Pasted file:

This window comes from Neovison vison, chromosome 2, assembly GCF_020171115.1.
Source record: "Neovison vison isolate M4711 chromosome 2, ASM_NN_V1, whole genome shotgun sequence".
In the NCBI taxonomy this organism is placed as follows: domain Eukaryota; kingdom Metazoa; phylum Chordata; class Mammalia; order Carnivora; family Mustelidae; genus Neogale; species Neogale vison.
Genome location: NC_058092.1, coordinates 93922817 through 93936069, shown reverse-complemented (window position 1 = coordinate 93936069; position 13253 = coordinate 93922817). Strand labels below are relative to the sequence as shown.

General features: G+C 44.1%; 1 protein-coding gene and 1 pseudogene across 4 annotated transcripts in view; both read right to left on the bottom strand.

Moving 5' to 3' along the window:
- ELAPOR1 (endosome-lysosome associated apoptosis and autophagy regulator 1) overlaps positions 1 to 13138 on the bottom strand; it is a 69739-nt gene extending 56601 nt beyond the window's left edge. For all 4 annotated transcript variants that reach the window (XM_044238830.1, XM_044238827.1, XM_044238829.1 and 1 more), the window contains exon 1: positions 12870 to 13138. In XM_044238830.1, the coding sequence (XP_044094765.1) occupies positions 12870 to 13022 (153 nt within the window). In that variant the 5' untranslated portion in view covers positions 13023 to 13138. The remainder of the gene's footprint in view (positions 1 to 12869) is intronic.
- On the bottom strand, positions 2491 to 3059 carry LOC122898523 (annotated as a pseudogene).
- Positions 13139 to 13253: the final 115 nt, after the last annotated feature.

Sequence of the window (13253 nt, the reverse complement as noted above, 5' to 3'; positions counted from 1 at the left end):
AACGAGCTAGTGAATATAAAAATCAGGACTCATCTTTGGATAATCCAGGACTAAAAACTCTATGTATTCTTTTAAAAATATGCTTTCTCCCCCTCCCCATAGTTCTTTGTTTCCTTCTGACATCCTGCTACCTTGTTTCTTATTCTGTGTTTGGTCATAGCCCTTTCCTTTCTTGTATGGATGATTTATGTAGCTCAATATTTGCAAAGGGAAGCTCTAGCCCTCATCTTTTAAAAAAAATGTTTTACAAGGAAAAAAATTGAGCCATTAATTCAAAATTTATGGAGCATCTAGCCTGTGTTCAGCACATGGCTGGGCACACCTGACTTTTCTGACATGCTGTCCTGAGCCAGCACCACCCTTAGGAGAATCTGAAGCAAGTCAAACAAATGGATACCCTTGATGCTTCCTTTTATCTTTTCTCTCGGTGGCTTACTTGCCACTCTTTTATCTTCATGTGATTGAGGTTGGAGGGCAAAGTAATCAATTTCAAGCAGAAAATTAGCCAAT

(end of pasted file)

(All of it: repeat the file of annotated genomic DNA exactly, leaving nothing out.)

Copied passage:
This window comes from Neovison vison, chromosome 2, assembly GCF_020171115.1.
Source record: "Neovison vison isolate M4711 chromosome 2, ASM_NN_V1, whole genome shotgun sequence".
In the NCBI taxonomy this organism is placed as follows: domain Eukaryota; kingdom Metazoa; phylum Chordata; class Mammalia; order Carnivora; family Mustelidae; genus Neogale; species Neogale vison.
Genome location: NC_058092.1, coordinates 93922817 through 93936069, shown reverse-complemented (window position 1 = coordinate 93936069; position 13253 = coordinate 93922817). Strand labels below are relative to the sequence as shown.

General features: G+C 44.1%; 1 protein-coding gene and 1 pseudogene across 4 annotated transcripts in view; both read right to left on the bottom strand.

Moving 5' to 3' along the window:
- ELAPOR1 (endosome-lysosome associated apoptosis and autophagy regulator 1) overlaps positions 1 to 13138 on the bottom strand; it is a 69739-nt gene extending 56601 nt beyond the window's left edge. For all 4 annotated transcript variants that reach the window (XM_044238830.1, XM_044238827.1, XM_044238829.1 and 1 more), the window contains exon 1: positions 12870 to 13138. In XM_044238830.1, the coding sequence (XP_044094765.1) occupies positions 12870 to 13022 (153 nt within the window). In that variant the 5' untranslated portion in view covers positions 13023 to 13138. The remainder of the gene's footprint in view (positions 1 to 12869) is intronic.
- On the bottom strand, positions 2491 to 3059 carry LOC122898523 (annotated as a pseudogene).
- Positions 13139 to 13253: the final 115 nt, after the last annotated feature.

Sequence of the window (13253 nt, the reverse complement as noted above, 5' to 3'; positions counted from 1 at the left end):
AACGAGCTAGTGAATATAAAAATCAGGACTCATCTTTGGATAATCCAGGACTAAAAACTCTATGTATTCTTTTAAAAATATGCTTTCTCCCCCTCCCCATAGTTCTTTGTTTCCTTCTGACATCCTGCTACCTTGTTTCTTATTCTGTGTTTGGTCATAGCCCTTTCCTTTCTTGTATGGATGATTTATGTAGCTCAATATTTGCAAAGGGAAGCTCTAGCCCTCATCTTTTAAAAAAAATGTTTTACAAGGAAAAAAATTGAGCCATTAATTCAAAATTTATGGAGCATCTAGCCTGTGTTCAGCACATGGCTGGGCACACCTGACTTTTCTGACATGCTGTCCTGAGCCAGCACCACCCTTAGGAGAATCTGAAGCAAGTCAAACAAATGGATACCCTTGATGCTTCCTTTTATCTTTTCTCTCGGTGGCTTACTTGCCACTCTTTTATCTTCATGTGATTGAGGTTGGAGGGCAAAGTAATCAATTTCAAGCAGAAAATTAGCCAAT